A team of Innsbruck University physicists have managed to directly transfer the quantum information stored in an atom onto a particle of light - theoretically allowing data to be sent over optical fiber to a distant atom.
"Thanks to the strange laws of quantum mechanics, quantum computers would be able to carry out certain computational tasks much faster than conventional computers," explained Andreas Stute and Bernardo Casabone, both PhD students at the University of Innsbruck’s Institute for Experimental Physics.
"Among the most promising technologies for the construction of a quantum-computer are systems of single atoms, confined in so-called ion traps and manipulated with lasers. In the laboratory, these systems have already been used to test key building blocks of a future quantum computer."
Although Stute and Casabone confirm they can conduct successful quantum computations with atoms, the team, led by Rainer Blatt and Tracy Northup, is still missing viable interfaces with which quantum information can be transferred over optical channels from one computer to another.
Indeed, what makes the construction of these interfaces especially challenging is that the laws of quantum mechanics don’t allow quantum information to be simply copied.
Instead, a future quantum internet – that is, a network of quantum computers linked by optical channels – would have to transfer quantum information onto individual particles of light, known as photons. These photons would then be transported over an optical-fiber link to a distant computing site.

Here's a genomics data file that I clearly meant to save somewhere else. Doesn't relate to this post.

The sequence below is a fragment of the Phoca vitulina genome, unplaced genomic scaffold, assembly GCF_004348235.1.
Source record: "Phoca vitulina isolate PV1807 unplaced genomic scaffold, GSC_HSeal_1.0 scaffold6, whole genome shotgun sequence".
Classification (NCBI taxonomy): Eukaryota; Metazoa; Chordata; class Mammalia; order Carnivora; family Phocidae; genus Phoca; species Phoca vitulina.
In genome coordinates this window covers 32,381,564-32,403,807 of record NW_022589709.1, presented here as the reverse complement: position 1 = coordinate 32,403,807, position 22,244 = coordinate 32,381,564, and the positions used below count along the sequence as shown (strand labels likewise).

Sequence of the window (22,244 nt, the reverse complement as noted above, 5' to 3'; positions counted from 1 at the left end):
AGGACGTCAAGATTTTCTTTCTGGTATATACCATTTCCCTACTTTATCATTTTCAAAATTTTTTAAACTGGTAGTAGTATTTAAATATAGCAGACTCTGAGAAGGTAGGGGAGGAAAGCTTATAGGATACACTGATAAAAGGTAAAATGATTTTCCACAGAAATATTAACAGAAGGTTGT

Nevertheless, quantum information - for the very first time - has been directly transferred from an atom in an ion trap onto a single photon.
"We use a laser to write the desired quantum information onto the electronic states of the atom," said Stute.
"The atom is then excited with a second laser, and as a result, it emits a photon. At this moment, we write the atom’s quantum information onto the polarization state of the photon, thus mapping it onto the light particle."
The photon is stored between the mirrors until it eventually flies out through one mirror, which is less reflective than the other.
"The two mirrors steer the photon in a specific direction, effectively guiding it into an optical fiber," Casabone added.
"The quantum information stored in the photon could thus be conveyed over the optical fiber to a distant quantum computer, where the same technique could be applied in reverse to write it back onto an atom."